Study: More Than Half of Frequent Travelers Use Airport Lounges
A recent report by Airport Dimension has revealed that more than half of frequent travelers have used airport lounges, while the demand for premium retail experiences within lounges is also growing
According to new data, the demand for airport lounges is increasing as over half of frequent travelers have visited one during their travels.
The Airport Experience Research report from lounge specialists Airport Dimensions has found that 57% of frequent flyers have visited an airport lounge at some point in their lives. Furthermore, the research revealed that as the demand for airport lounges is growing, so is the public’s appetite for enhanced retail experiences while using these spaces, with many willing to pay for these extra services.
According to the survey, 25% of visitors to airport lounges went there because the class of flight they were taking allowed them to do so. In addition, almost a fifth (19%) of passengers accessed lounges because it was permitted under a loyalty program, such as Priority Pass, while the same number visited lounges as part of their membership with certain airlines. Meanwhile, 18% of passengers surveyed said they pay directly to access the spaces.
Although airport lounges were traditionally used almost exclusively by business travelers in the past, the survey suggested that this trend may be changing. Just 56% of respondents said they used lounges for their quiet business facilities. At the same time, the biggest draw is now the food and drink on offer at airport lounges, with 78% of travelers using lounges for this reason, followed by 68% who said they used them for their leisure facilities.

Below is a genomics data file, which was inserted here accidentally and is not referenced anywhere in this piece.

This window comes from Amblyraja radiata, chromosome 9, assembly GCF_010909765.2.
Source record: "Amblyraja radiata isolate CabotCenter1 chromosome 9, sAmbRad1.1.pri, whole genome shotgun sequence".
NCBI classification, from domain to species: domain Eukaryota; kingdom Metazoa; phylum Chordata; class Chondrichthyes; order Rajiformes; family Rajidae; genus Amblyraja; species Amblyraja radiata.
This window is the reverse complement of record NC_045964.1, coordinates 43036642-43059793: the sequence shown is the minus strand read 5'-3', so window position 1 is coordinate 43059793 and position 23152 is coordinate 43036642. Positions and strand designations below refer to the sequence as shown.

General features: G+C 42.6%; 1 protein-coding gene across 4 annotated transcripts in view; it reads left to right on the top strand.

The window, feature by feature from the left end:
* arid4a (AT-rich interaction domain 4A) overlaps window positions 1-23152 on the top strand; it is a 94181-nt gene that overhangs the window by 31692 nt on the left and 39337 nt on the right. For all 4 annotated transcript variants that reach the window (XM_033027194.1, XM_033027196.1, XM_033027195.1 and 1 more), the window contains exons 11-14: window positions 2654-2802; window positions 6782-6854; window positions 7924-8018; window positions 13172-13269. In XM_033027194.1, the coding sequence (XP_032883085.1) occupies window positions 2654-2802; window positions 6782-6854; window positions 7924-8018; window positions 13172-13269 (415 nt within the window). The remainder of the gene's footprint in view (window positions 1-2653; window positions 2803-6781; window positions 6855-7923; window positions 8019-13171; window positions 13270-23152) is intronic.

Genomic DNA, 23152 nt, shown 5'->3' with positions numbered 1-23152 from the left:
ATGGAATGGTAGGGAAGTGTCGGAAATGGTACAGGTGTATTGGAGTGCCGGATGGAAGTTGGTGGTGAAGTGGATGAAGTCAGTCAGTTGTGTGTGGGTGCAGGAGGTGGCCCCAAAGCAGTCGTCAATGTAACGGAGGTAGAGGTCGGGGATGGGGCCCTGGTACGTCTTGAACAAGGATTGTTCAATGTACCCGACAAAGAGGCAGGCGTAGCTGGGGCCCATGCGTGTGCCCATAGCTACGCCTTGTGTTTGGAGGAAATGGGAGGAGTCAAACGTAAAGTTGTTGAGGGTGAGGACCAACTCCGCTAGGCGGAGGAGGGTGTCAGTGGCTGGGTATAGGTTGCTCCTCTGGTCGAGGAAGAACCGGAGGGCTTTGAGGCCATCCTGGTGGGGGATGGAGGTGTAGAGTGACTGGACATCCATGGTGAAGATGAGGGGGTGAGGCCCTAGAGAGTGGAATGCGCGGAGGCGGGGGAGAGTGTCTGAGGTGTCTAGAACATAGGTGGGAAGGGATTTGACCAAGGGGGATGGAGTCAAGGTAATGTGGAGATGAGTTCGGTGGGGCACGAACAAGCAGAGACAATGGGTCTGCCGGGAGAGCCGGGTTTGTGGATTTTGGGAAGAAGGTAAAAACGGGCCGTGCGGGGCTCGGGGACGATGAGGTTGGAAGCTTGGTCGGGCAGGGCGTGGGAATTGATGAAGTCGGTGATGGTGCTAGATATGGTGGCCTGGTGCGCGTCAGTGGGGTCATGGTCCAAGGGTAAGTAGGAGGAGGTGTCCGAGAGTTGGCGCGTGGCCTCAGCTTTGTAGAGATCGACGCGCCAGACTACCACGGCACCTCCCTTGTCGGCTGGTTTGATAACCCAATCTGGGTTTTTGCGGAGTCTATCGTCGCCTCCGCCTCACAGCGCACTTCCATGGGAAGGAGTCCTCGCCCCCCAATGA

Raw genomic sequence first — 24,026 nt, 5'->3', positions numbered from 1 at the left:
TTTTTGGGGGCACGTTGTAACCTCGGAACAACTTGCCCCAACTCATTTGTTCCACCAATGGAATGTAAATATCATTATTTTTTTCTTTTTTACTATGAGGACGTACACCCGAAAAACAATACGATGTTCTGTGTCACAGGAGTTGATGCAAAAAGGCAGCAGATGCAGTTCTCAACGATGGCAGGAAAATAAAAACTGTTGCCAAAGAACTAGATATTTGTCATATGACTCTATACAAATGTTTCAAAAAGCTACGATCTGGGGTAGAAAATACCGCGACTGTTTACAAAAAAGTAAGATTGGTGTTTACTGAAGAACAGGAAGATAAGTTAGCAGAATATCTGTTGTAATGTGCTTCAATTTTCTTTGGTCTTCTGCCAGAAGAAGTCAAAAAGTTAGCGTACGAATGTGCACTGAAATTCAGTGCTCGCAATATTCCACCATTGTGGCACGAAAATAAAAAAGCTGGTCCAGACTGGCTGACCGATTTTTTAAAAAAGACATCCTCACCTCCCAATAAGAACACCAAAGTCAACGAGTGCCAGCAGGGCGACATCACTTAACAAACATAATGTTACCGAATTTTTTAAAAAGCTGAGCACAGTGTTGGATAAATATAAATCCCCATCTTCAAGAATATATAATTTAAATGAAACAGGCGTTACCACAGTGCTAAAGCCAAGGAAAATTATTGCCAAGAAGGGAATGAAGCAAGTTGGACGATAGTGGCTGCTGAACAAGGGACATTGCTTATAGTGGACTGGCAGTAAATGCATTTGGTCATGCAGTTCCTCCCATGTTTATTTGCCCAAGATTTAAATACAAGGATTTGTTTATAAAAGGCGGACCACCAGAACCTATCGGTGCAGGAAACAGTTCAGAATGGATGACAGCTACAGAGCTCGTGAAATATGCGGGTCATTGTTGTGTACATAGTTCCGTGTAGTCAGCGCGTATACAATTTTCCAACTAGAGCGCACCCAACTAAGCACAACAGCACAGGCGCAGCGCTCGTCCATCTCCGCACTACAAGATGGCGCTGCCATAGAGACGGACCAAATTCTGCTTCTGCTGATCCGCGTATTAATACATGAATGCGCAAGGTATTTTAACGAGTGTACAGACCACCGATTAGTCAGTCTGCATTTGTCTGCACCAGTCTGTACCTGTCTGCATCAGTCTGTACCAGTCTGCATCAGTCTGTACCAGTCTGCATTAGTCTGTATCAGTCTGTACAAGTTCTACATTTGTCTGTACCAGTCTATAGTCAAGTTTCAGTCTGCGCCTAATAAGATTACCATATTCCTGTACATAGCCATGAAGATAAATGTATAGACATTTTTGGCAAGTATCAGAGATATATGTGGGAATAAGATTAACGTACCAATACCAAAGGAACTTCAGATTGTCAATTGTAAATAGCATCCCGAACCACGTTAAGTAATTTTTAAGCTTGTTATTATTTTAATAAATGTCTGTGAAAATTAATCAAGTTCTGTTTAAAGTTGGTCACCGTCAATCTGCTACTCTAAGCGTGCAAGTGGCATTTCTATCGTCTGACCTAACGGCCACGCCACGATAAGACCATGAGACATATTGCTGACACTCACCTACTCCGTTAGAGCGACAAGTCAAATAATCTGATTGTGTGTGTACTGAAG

Respondents were also asked what facilities they wanted in an airport lounge. The top digital priority for customers was access to flight information, with 83% saying this was the most crucial digital feature. Meanwhile, 80% said being able to order food and drinks online was necessary, and 65% said access to online shopping was a priority.
And while many lounges offer complimentary snacks and beverages, more than a third (68%) of lounge visitors said they would be willing to pay for premium food and drink options. In comparison, 56% said they would be happy to splash out on personal grooming and spa services should they be on offer.
“The line between the lounge and traditional airport commerce is blurring,” said Stephen Hay, Global Strategy Director at Airport Dimensions. “While airports in the past have seen lounges as somewhat of a black hole for retail spend, it is now clear that they have the potential to become solid drivers of revenue.”
“While these new revenue opportunities are important, we should not forget that the primary function of the airport lounge is to provide an amazing and increasingly customized experience for each guest,” added Hay.
The last few years have been quite tricky for the aviation industry, with a near-total shutdown of flights across the globe during the pandemic followed by a flurry of staff shortages, strikes, extreme weather, and technical glitches, all causing chaos at airports and disruptions for travelers.
As a result, it is normal to see such a high demand for airport lounges, which often work as an oasis for the chaos that airline disruption causes outside its walls.
Many airlines have been opening or refurbishing airport lounges in recent months in response to growing demand, including United Airlines, which opened a new United Club at Chicago O’Hare (ORD).
However, other airlines have been restricting access to their lounges in the face of overcrowding, including Delta Air Lines, which recently banned their employees from visiting their lounges until further notice.